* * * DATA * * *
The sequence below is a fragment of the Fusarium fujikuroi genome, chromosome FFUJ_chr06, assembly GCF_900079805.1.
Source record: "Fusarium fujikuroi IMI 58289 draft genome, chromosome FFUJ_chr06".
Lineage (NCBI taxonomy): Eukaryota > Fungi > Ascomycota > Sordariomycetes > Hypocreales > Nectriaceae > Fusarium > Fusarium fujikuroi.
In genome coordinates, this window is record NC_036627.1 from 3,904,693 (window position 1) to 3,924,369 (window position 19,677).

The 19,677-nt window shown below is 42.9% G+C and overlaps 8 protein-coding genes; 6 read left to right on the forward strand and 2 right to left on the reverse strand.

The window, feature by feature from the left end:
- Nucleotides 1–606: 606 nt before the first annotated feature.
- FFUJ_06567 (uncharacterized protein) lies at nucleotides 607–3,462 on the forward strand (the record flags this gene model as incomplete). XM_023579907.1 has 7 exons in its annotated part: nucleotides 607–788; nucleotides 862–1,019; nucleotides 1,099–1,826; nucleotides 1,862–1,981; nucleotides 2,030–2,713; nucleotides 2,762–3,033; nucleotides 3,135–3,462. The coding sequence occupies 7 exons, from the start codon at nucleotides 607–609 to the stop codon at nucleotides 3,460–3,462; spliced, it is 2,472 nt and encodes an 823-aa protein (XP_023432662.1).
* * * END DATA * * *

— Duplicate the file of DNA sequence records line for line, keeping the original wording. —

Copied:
The sequence below is a fragment of the Fusarium fujikuroi genome, chromosome FFUJ_chr06, assembly GCF_900079805.1.
Source record: "Fusarium fujikuroi IMI 58289 draft genome, chromosome FFUJ_chr06".
Lineage (NCBI taxonomy): Eukaryota > Fungi > Ascomycota > Sordariomycetes > Hypocreales > Nectriaceae > Fusarium > Fusarium fujikuroi.
In genome coordinates, this window is record NC_036627.1 from 3,904,693 (window position 1) to 3,924,369 (window position 19,677).

The 19,677-nt window shown below is 42.9% G+C and overlaps 8 protein-coding genes; 6 read left to right on the forward strand and 2 right to left on the reverse strand.

The window, feature by feature from the left end:
- Nucleotides 1–606: 606 nt before the first annotated feature.
- FFUJ_06567 (uncharacterized protein) lies at nucleotides 607–3,462 on the forward strand (the record flags this gene model as incomplete). XM_023579907.1 has 7 exons in its annotated part: nucleotides 607–788; nucleotides 862–1,019; nucleotides 1,099–1,826; nucleotides 1,862–1,981; nucleotides 2,030–2,713; nucleotides 2,762–3,033; nucleotides 3,135–3,462. The coding sequence occupies 7 exons, from the start codon at nucleotides 607–609 to the stop codon at nucleotides 3,460–3,462; spliced, it is 2,472 nt and encodes an 823-aa protein (XP_023432662.1).